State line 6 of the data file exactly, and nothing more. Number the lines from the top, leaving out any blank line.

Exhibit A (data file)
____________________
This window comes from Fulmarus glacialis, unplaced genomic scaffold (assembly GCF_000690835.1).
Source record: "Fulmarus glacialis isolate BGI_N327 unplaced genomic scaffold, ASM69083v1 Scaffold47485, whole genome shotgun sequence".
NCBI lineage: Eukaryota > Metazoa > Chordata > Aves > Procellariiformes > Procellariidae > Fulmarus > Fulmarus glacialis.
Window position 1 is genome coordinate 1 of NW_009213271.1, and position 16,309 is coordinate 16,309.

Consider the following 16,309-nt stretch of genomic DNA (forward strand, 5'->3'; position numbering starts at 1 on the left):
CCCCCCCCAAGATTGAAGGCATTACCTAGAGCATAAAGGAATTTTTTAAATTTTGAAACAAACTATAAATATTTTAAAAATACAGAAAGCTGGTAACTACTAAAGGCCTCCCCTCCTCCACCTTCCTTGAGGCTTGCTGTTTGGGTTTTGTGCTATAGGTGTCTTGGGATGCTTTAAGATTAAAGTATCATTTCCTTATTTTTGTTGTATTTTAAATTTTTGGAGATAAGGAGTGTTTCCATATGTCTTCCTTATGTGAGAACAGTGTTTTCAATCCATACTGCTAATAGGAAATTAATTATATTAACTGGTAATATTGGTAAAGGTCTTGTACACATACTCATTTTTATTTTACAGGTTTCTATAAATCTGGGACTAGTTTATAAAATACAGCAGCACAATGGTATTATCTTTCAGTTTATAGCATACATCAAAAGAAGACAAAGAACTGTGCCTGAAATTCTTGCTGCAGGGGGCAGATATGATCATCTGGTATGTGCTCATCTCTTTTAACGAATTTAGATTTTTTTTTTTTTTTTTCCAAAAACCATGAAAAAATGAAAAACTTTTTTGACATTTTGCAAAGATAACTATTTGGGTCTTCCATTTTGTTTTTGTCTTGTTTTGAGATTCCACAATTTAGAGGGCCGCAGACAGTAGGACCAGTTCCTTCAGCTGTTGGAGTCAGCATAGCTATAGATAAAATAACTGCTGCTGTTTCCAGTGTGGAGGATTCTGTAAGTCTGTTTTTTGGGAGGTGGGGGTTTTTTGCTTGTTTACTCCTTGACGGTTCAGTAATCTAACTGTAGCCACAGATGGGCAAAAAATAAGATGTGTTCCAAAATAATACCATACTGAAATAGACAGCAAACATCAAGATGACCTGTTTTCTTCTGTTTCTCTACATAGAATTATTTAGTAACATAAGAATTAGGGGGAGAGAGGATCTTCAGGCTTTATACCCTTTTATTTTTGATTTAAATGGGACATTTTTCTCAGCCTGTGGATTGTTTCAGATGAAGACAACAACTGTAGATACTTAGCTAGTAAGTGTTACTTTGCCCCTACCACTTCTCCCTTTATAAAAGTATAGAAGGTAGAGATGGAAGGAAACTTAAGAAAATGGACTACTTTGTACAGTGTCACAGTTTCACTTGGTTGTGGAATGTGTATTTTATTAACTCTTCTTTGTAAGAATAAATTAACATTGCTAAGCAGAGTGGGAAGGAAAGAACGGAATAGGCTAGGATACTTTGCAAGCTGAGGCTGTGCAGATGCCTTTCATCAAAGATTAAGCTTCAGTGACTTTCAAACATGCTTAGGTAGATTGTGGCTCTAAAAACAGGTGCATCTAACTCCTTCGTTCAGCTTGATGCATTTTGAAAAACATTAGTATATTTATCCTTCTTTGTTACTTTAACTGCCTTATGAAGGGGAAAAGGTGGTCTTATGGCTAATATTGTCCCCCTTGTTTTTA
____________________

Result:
CCCCCCCCAAGATTGAAGGCATTACCTAGAGCATAAAGGAATTTTTTAAATTTTGAAACAAACTATAAATATTTTAAAAATACAGAAAGCTGGTAACTACTAAAGGCCTCCCCTCCTCCACCTTCCTTGAGGCTTGCTGTTTGGGTTTTGTGCTATAGGTGTCTTGGGATGCTTTAAGATTAAAGTATCATTTCCTTATTTTTGTTGTATTTTAAATTTTTGGAGATAAGGAGTGTTTCCATATGTCTTCCTTATGTGAGAACAGTGTTTTCAATCCATACTGCTAATAGGAAATTAATTATATTAACTGGTAATATTGGTAAAGGTCTTGTACACATACTCATTTTTATTTTACAGGTTTCTATAAATCTGGGACTAGTTTATAAAATACAGCAGCACAATGGTATTATCTTTCAGTTTATAGCATACATCAAAAGAAGACAAAGAACTGTGCCTGAAATTCTTGCTGCAGGGGGCAGATATGATCATCTGGTATGTGCTCATCTCTTTTAACGAATTTAGATTTTTTTTTTTTTTTTTCCAAAAACCATGAAAAAATGAAAAACTTTTTTGACATTTTGCAAAGATAACTATTTGGGTCTTCCATTTTGTTTTTGTCTTGTTTTGAGATTCCACAATTTAGAGGGCCGCAGACAGTAGGACCAGTTCCTTCAGCTGTTGGAGTCAGCATAGCTATAGATAAAATAACTGCTGCTGTTTCCAGTGTGGAGGATTCTGTAAGTCTGTTTTTTGGGAGGTGGGGGTTTTTTGCTTGTTTACTCCTTGACGGTTCAGTAATCTAACTGTAGCCACAGATGGGCAAAAAATAAGATGTGTTCCAAAATAATACCATACTGAAATAGACAGCAAACATCAAGATGACCTGTTTTCTTCTGTTTCTCTACATAGAATTATTTAGTAACATAAGAATTAGGGGGAGAGAGGATCTTCAGGCTTTATACCCTTTTATTTTTGATTTAAATGGGACATTTTTCTCAGCCTGTGGATTGTTTCAGATGAAGACAACAACTGTAGATACTTAGCTAGTAAGTGTTACTTTGCCCCTACCACTTCTCCCTTTATAAAAGTATAGAAGGTAGAGATGGAAGGAAACTTAAGAAAATGGACTACTTTGTACAGTGTCACAGTTTCACTTGGTTGTGGAATGTGTATTTTATTAACTCTTCTTTGTAAGAATAAATTAACATTGCTAAGCAGAGTGGGAAGGAAAGAACGGAATAGGCTAGGATACTTTGCAAGCTGAGGCTGTGCAGATGCCTTTCATCAAAGATTAAGCTTCAGTGACTTTCAAACATGCTTAGGTAGATTGTGGCTCTAAAAACAGGTGCATCTAACTCCTTCGTTCAGCTTGATGCATTTTGAAAAACATTAGTATATTTATCCTTCTTTGTTACTTTAACTGCCTTATGAAGGGGAAAAGGTGGTCTTATGGCTAATATTGTCCCCCTTGTTTTTA